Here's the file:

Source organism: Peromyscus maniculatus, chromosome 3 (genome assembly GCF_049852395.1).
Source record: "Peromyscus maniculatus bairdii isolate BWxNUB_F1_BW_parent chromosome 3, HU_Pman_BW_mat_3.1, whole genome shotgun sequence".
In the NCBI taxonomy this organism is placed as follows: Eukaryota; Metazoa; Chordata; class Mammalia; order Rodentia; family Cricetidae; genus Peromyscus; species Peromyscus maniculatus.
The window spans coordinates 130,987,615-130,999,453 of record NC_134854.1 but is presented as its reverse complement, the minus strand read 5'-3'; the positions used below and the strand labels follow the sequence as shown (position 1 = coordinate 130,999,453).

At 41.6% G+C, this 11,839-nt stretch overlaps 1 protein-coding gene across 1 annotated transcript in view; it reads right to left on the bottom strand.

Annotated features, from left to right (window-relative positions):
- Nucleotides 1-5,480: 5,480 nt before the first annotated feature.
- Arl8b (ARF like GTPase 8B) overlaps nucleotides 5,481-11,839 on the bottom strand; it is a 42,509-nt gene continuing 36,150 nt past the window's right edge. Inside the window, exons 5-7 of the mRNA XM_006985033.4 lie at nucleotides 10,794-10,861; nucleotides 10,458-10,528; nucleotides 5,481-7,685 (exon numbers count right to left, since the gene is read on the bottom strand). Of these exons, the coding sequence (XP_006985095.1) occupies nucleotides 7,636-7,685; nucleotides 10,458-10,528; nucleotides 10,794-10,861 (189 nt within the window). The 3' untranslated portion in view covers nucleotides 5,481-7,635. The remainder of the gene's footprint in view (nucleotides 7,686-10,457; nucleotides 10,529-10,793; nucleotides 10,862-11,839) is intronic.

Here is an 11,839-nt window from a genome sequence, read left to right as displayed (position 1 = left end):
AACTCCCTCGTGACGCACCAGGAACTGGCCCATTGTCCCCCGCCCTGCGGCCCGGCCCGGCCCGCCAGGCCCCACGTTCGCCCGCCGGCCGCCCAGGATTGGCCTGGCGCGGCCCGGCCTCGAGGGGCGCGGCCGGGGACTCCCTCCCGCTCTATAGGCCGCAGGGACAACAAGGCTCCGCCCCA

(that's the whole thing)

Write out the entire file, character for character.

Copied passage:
Source organism: Peromyscus maniculatus, chromosome 3 (genome assembly GCF_049852395.1).
Source record: "Peromyscus maniculatus bairdii isolate BWxNUB_F1_BW_parent chromosome 3, HU_Pman_BW_mat_3.1, whole genome shotgun sequence".
In the NCBI taxonomy this organism is placed as follows: Eukaryota; Metazoa; Chordata; class Mammalia; order Rodentia; family Cricetidae; genus Peromyscus; species Peromyscus maniculatus.
The window spans coordinates 130,987,615-130,999,453 of record NC_134854.1 but is presented as its reverse complement, the minus strand read 5'-3'; the positions used below and the strand labels follow the sequence as shown (position 1 = coordinate 130,999,453).

At 41.6% G+C, this 11,839-nt stretch overlaps 1 protein-coding gene across 1 annotated transcript in view; it reads right to left on the bottom strand.

Annotated features, from left to right (window-relative positions):
- Nucleotides 1-5,480: 5,480 nt before the first annotated feature.
- Arl8b (ARF like GTPase 8B) overlaps nucleotides 5,481-11,839 on the bottom strand; it is a 42,509-nt gene continuing 36,150 nt past the window's right edge. Inside the window, exons 5-7 of the mRNA XM_006985033.4 lie at nucleotides 10,794-10,861; nucleotides 10,458-10,528; nucleotides 5,481-7,685 (exon numbers count right to left, since the gene is read on the bottom strand). Of these exons, the coding sequence (XP_006985095.1) occupies nucleotides 7,636-7,685; nucleotides 10,458-10,528; nucleotides 10,794-10,861 (189 nt within the window). The 3' untranslated portion in view covers nucleotides 5,481-7,635. The remainder of the gene's footprint in view (nucleotides 7,686-10,457; nucleotides 10,529-10,793; nucleotides 10,862-11,839) is intronic.

Here is an 11,839-nt window from a genome sequence, read left to right as displayed (position 1 = left end):
AACTCCCTCGTGACGCACCAGGAACTGGCCCATTGTCCCCCGCCCTGCGGCCCGGCCCGGCCCGCCAGGCCCCACGTTCGCCCGCCGGCCGCCCAGGATTGGCCTGGCGCGGCCCGGCCTCGAGGGGCGCGGCCGGGGACTCCCTCCCGCTCTATAGGCCGCAGGGACAACAAGGCTCCGCCCCA